The National Association of Jewish Orthodox Schools in Great Britain (NAJOS) said it was “appalled” at reports that inspectors from Ofsted, the official body for inspecting schools in England, left young girls “traumatized” after asking them if they had a boyfriend, how babies are made and whether they knew that two men could marry, Jewish News reported.
Apparently, the inspectors also “quizzed the girls on their views about Facebook and queried how they managed without a Smartphone.”
Will you offer us a hand? Every gift, regardless of size, fuels our future.
Your critical contribution enables us to maintain our independence from shareholders or wealthy owners, allowing us to keep up reporting without bias. It means we can continue to make Jewish Business News available to everyone.
You can support us for as little as $1 via PayPal at email@example.com.
It began with three Jewish schools receiving surprise inspections in recent weeks, including a school in Manchester, where most of the complaints have originated.
NAJOS expressed “grave concerns” following reports from school administrators that Jewish girls “felt bullied into answering inspectors’ questions” and that students and staff have been feeling “traumatized and ashamed.”
NAJOS statement read: “Ofsted inspectors have been asking pupils inappropriate and challenging questions, many of which fall outside the religious ethos and principles at orthodox Jewish faith schools.”
One 9th grade girl reported feeling “uncomfortable and upset” after inspectors started telling them that a “woman might choose to live with another woman and a man could choose to live with a man, it’s up to them.”
An 11th grade girl said: “They made us feel threatened about our religion. They asked ‘Do you have friends from other religions?’ They asked this many times until we answered what they wanted us to say. We felt very bullied.”
According to the NAJOS statement, in one inspection, 9-year old girls in an Orthodox Jewish primary school were asked whether they know how babies are made and whether they know any gays.
NAJOS director Jonathan Rabson: “This confrontational approach by inspectors is a worrying trend never been seen before in the UK Jewish community. We fear it suggests a shift in policy towards faith schools.”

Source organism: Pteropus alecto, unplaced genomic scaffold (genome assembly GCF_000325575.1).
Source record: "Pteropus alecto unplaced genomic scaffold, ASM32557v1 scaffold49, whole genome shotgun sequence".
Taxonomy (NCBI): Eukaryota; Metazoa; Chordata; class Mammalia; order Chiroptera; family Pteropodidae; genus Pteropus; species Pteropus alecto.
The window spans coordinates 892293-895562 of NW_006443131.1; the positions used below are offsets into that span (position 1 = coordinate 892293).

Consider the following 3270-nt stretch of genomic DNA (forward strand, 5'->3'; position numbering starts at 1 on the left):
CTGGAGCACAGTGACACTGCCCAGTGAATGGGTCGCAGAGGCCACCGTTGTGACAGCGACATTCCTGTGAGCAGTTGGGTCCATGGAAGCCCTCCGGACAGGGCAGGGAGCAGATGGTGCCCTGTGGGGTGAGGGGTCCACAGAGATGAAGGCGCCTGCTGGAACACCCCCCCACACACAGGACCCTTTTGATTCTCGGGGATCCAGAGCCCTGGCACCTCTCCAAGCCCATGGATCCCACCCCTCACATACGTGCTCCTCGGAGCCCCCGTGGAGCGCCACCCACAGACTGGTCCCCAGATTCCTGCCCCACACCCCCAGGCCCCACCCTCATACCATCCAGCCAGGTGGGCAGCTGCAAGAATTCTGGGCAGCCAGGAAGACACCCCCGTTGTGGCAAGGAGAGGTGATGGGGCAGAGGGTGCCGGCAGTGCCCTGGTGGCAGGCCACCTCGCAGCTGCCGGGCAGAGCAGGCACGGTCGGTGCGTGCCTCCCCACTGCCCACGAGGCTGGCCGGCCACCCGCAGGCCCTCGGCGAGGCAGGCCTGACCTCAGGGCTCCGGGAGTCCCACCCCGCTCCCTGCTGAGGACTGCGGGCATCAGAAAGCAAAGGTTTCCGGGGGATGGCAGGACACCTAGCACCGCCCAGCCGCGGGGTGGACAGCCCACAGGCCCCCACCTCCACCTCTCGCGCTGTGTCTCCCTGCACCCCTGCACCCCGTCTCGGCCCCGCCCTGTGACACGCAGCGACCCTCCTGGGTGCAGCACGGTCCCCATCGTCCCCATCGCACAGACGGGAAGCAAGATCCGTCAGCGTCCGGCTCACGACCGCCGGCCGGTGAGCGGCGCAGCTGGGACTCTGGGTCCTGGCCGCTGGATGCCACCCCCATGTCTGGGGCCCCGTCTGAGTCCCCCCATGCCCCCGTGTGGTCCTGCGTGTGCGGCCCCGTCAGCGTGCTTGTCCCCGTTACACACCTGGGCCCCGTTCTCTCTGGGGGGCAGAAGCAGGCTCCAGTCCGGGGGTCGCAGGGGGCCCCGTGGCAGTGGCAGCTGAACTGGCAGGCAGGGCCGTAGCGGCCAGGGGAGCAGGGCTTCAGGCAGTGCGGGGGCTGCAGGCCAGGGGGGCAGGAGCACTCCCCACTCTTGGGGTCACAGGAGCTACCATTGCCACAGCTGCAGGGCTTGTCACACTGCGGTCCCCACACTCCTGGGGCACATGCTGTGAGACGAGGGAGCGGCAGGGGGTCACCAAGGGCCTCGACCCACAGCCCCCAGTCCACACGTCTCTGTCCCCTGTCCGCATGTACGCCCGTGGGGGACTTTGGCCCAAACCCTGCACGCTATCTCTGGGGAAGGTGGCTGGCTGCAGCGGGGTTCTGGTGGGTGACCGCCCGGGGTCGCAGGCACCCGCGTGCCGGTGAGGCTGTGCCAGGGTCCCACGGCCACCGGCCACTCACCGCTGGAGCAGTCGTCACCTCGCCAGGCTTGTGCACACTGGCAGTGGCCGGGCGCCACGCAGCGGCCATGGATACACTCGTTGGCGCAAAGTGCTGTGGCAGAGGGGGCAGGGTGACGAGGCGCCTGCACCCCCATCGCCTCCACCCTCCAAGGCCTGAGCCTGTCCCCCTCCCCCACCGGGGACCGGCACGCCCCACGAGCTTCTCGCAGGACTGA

There has been a growing suspicion in Great Britain, according to Jewish News, that religious schools are being targeted, after news broke this summer of Operation Trojan Horse, an organized attempt by Islamists to covertly co-opt schools in England.
So how did the Jews end up getting “inspected”?
In a letter to both Ofsted and Nicky Morgan, Secretary of State for Education, Jewish educators have argued that their students were being “disproportional targeted” and that “Jewish values and ethos are being questioned by inspectors in a climate of hostility designed to unsettle the pupils at member schools.”
Ofsted denied that Jewish schools were being singled out, according to Jewish News. Of the 4, 000 inspections conducted this year, only ten were in Jewish schools, and only two of those were unannounced.
Ofsted did admit having inspected 12 independent Jewish schools, and three of those were surprise visits.
Ofsted’s Chief Operating Officer HMI Matthew responded to the horrified accusations saying: “Inspectors must ask questions which probe the extent to which pupils are prepared for the next stage in their education, or employment, or for life in modern Britain.”
Where, no doubt, they would have to reconsider their sexual identity…
Matthew added: “I am sorry if these questions seemed insensitive or offensive. Inspectors use age-appropriate questions to test children’s understanding and tolerance of lifestyles different to their own.”
“Ofsted is not looking for answers to questions which are contrary to their faith, simply that they are able to express views which are neither intolerant nor discriminatory towards others. This is vital if we are to make sure young people are ready for life in modern Britain.”